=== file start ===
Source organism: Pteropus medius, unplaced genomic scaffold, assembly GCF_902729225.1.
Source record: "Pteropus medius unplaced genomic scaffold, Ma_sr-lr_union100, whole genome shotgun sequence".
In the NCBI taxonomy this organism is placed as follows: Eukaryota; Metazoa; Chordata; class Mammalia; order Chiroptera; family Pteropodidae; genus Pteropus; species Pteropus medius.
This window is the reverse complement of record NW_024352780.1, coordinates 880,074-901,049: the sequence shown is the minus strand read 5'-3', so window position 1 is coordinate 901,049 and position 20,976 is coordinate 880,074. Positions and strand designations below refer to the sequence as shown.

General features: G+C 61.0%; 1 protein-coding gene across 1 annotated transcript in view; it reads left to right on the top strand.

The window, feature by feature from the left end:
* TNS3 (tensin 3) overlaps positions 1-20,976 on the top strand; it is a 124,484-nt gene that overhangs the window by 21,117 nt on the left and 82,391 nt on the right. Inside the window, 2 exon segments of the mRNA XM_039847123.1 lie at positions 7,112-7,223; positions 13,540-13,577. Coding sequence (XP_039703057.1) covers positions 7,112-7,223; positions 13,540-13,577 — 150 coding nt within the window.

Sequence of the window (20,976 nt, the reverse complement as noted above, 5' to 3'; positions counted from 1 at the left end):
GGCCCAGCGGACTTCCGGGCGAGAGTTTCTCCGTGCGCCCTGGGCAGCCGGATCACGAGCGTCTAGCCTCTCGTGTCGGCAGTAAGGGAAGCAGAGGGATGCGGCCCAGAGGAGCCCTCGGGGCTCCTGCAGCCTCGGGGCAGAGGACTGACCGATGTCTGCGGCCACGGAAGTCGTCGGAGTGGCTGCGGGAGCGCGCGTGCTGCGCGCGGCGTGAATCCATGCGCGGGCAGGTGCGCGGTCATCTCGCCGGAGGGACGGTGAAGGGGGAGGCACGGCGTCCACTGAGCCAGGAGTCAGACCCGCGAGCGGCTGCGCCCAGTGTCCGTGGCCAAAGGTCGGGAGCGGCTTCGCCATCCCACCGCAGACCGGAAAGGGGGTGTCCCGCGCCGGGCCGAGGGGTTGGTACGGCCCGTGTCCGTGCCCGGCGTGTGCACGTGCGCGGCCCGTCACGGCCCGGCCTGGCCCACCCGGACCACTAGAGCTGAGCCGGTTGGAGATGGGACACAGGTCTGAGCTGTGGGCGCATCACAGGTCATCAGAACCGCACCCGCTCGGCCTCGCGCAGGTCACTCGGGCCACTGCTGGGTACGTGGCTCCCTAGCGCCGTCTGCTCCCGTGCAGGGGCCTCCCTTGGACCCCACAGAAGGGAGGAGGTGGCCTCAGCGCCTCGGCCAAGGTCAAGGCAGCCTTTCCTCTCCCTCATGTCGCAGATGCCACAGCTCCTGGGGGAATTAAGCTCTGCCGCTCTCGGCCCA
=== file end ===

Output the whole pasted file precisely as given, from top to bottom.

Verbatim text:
Source organism: Pteropus medius, unplaced genomic scaffold, assembly GCF_902729225.1.
Source record: "Pteropus medius unplaced genomic scaffold, Ma_sr-lr_union100, whole genome shotgun sequence".
In the NCBI taxonomy this organism is placed as follows: Eukaryota; Metazoa; Chordata; class Mammalia; order Chiroptera; family Pteropodidae; genus Pteropus; species Pteropus medius.
This window is the reverse complement of record NW_024352780.1, coordinates 880,074-901,049: the sequence shown is the minus strand read 5'-3', so window position 1 is coordinate 901,049 and position 20,976 is coordinate 880,074. Positions and strand designations below refer to the sequence as shown.

General features: G+C 61.0%; 1 protein-coding gene across 1 annotated transcript in view; it reads left to right on the top strand.

The window, feature by feature from the left end:
* TNS3 (tensin 3) overlaps positions 1-20,976 on the top strand; it is a 124,484-nt gene that overhangs the window by 21,117 nt on the left and 82,391 nt on the right. Inside the window, 2 exon segments of the mRNA XM_039847123.1 lie at positions 7,112-7,223; positions 13,540-13,577. Coding sequence (XP_039703057.1) covers positions 7,112-7,223; positions 13,540-13,577 — 150 coding nt within the window.

Sequence of the window (20,976 nt, the reverse complement as noted above, 5' to 3'; positions counted from 1 at the left end):
GGCCCAGCGGACTTCCGGGCGAGAGTTTCTCCGTGCGCCCTGGGCAGCCGGATCACGAGCGTCTAGCCTCTCGTGTCGGCAGTAAGGGAAGCAGAGGGATGCGGCCCAGAGGAGCCCTCGGGGCTCCTGCAGCCTCGGGGCAGAGGACTGACCGATGTCTGCGGCCACGGAAGTCGTCGGAGTGGCTGCGGGAGCGCGCGTGCTGCGCGCGGCGTGAATCCATGCGCGGGCAGGTGCGCGGTCATCTCGCCGGAGGGACGGTGAAGGGGGAGGCACGGCGTCCACTGAGCCAGGAGTCAGACCCGCGAGCGGCTGCGCCCAGTGTCCGTGGCCAAAGGTCGGGAGCGGCTTCGCCATCCCACCGCAGACCGGAAAGGGGGTGTCCCGCGCCGGGCCGAGGGGTTGGTACGGCCCGTGTCCGTGCCCGGCGTGTGCACGTGCGCGGCCCGTCACGGCCCGGCCTGGCCCACCCGGACCACTAGAGCTGAGCCGGTTGGAGATGGGACACAGGTCTGAGCTGTGGGCGCATCACAGGTCATCAGAACCGCACCCGCTCGGCCTCGCGCAGGTCACTCGGGCCACTGCTGGGTACGTGGCTCCCTAGCGCCGTCTGCTCCCGTGCAGGGGCCTCCCTTGGACCCCACAGAAGGGAGGAGGTGGCCTCAGCGCCTCGGCCAAGGTCAAGGCAGCCTTTCCTCTCCCTCATGTCGCAGATGCCACAGCTCCTGGGGGAATTAAGCTCTGCCGCTCTCGGCCCA